Chair, Department of Germanic and Slavic Languages and Literatures, 2016–2018
Moses M. and Hannah L. Malkin Distinguished Professor of Jewish History and Culture, UNC-Chapel Hill, 2012–2018
Professor, Department of Germanic and Slavic Languages and Literatures, UNC-Chapel Hill, 2003–2018
Adjunct Professor, Department of Religious Studies, UNC-Chapel Hill, 2003–2018
Director, Carolina Center for Jewish Studies, UNC-Chapel Hill, 2003–2006, 2007–2013
Associate Professor of German and Adjunct Associate Professor of Religious Studies, 1999–2003
Assistant Professor of German, UNC-Chapel Hill, 1993–1999
Adjunct Assistant Professor, Department of Religious Studies, UNC-Chapel Hill, 1998–1999
University of Pennsylvania, PhD in Comparative Literature and Literary Theory, 1993
University of Pennsylvania, MA in Comparative Literature and Literary Theory, 1990
Westfälische Wilhelms-Universität, Münster, Germany, summer semester 1989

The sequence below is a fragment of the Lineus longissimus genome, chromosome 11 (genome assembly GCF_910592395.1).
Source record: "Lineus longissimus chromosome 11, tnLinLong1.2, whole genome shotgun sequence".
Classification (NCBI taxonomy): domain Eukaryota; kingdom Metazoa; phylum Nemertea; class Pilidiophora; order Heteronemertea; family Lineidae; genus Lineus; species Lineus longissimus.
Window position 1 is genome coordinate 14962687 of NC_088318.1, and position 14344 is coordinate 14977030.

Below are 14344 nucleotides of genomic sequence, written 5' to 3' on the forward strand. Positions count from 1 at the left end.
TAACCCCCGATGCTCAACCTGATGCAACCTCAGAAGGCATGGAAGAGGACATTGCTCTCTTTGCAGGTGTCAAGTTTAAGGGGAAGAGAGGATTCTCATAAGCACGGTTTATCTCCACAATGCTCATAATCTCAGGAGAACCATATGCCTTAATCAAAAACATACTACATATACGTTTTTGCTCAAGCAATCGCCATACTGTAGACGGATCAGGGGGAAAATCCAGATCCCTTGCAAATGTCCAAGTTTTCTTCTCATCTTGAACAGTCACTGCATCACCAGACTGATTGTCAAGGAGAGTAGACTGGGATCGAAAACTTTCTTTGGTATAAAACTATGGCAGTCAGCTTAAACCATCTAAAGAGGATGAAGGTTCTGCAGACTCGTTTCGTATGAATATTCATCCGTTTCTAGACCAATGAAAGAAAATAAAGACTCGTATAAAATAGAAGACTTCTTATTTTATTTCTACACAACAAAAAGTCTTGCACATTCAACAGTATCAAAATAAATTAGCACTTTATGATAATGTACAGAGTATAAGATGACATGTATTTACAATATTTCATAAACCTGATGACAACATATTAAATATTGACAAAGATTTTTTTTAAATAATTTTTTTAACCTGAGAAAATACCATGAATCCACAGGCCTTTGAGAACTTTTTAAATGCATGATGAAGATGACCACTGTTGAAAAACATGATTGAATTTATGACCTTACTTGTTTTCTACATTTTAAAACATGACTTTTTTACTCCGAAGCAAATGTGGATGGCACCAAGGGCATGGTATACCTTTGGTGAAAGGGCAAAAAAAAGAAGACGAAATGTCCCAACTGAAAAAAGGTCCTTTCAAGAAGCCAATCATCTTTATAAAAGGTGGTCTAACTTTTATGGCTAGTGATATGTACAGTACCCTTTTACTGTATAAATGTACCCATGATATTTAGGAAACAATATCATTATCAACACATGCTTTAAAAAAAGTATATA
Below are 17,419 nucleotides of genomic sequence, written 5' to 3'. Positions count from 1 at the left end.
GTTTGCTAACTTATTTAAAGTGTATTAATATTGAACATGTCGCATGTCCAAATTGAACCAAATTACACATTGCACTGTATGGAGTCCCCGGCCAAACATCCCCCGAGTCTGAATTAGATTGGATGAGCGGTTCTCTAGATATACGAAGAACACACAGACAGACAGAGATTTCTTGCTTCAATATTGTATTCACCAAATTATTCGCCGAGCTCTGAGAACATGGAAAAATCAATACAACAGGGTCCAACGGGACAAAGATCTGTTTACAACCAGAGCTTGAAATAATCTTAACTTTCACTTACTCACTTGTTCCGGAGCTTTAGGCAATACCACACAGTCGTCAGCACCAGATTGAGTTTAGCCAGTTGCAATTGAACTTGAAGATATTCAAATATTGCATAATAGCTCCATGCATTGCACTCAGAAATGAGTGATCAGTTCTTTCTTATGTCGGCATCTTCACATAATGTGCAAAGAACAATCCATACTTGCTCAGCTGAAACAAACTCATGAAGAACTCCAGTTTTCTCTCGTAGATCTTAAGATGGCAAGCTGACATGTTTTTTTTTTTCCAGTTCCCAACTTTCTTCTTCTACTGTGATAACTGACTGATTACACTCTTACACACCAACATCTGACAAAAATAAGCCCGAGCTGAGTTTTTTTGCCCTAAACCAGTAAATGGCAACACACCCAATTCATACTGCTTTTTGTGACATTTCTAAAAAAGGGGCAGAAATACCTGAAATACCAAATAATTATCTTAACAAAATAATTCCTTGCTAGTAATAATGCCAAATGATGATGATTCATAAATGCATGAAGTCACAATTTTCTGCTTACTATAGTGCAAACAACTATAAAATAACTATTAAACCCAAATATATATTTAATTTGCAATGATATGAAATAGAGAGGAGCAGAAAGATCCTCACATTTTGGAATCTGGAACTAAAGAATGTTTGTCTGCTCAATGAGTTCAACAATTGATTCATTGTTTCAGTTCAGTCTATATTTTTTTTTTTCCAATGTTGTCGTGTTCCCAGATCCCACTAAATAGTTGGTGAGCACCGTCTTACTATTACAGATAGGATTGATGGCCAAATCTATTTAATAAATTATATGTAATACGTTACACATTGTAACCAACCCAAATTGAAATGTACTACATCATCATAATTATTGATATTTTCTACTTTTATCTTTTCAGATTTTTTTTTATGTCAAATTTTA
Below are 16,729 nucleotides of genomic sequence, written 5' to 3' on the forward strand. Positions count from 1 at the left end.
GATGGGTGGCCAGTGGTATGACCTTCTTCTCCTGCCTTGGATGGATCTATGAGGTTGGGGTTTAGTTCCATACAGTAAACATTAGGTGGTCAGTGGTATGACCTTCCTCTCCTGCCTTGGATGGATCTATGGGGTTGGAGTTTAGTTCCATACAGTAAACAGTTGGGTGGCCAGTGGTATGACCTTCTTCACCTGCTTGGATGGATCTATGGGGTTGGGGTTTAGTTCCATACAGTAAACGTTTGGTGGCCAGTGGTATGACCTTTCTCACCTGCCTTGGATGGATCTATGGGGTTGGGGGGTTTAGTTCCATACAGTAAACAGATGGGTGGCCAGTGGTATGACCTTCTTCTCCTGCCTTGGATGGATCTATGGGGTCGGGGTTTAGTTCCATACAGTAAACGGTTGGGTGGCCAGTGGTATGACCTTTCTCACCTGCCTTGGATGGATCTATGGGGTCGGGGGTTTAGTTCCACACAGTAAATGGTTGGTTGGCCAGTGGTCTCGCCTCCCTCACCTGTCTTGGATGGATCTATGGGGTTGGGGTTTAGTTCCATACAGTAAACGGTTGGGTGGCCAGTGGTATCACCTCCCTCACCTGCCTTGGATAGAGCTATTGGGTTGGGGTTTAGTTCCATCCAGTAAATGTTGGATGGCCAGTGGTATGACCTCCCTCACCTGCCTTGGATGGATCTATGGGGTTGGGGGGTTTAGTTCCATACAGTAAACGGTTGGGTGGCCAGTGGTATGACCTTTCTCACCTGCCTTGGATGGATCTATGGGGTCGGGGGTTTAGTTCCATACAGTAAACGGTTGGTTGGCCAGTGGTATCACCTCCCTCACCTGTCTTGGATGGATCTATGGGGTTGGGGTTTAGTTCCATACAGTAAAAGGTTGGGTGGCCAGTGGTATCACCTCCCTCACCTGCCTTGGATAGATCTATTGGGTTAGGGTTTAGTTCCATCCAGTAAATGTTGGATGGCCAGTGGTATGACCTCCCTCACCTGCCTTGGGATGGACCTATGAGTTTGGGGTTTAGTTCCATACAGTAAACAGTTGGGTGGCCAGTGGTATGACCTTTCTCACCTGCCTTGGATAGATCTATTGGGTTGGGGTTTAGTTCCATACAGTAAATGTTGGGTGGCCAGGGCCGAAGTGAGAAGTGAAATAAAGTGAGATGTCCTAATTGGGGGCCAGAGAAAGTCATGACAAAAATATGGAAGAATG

The Johns Hopkins University, MA in German, 1989
Yale University, BA summa cum laude in German with departmental distinction, 1987
Eberhard Karls-Universität, Tübingen, 1985–86
Deborah and Her Sisters: How One Nineteenth-Century Melodrama and a Host of Celebrated Actresses Put Judaism on the World Stage. Philadelphia: University of Pennsylvania Press, 2017.
Middlebrow Literature and the Making of German-Jewish Identity. Stanford, CA: Stanford University Press, 2010.
Germans, Jews and the Claims of Modernity. New Haven, CT: Yale University Press, 2002.
Reconstituting the Body Politic: Enlightenment, Public Culture and the Invention of Aesthetic Autonomy. Detroit, MI: Wayne State University Press, 1999.
Jonathan M. Hess, Maurice Samuels, and Nadia Valman, eds. Nineteenth-Century Jewish Literature: A Reader. Stanford, CA: Stanford University Press, 2013.
Eric S. Downing, Jonathan M. Hess, and Richard V. Benson, eds. Literary Studies and the Pursuits of Reading. Rochester, NY: Camden House, 2012.
Refereed Journal Articles
“The Mortara Case and the Literary Imagination: Jewish Melodrama and the Pleasures of Victimhood.” Jewish Quarterly Review 108 (2018): 60–84.
“Shylock's Daughters: Philosemitism, Popular Culture, and the Liberal Imagination.” Transversal: Journal for Jewish Studies 13 (2015): 28–43.
“Off to America and Back Again, Or Judah Touro and Other Products of the German-Jewish Imagination.” Jewish Social Studies 19 (2013): 1–23.
“Beyond Subversion: German Jewry and the Poetics of Middlebrow Culture.” German Quarterly 82 (2009): 316–35.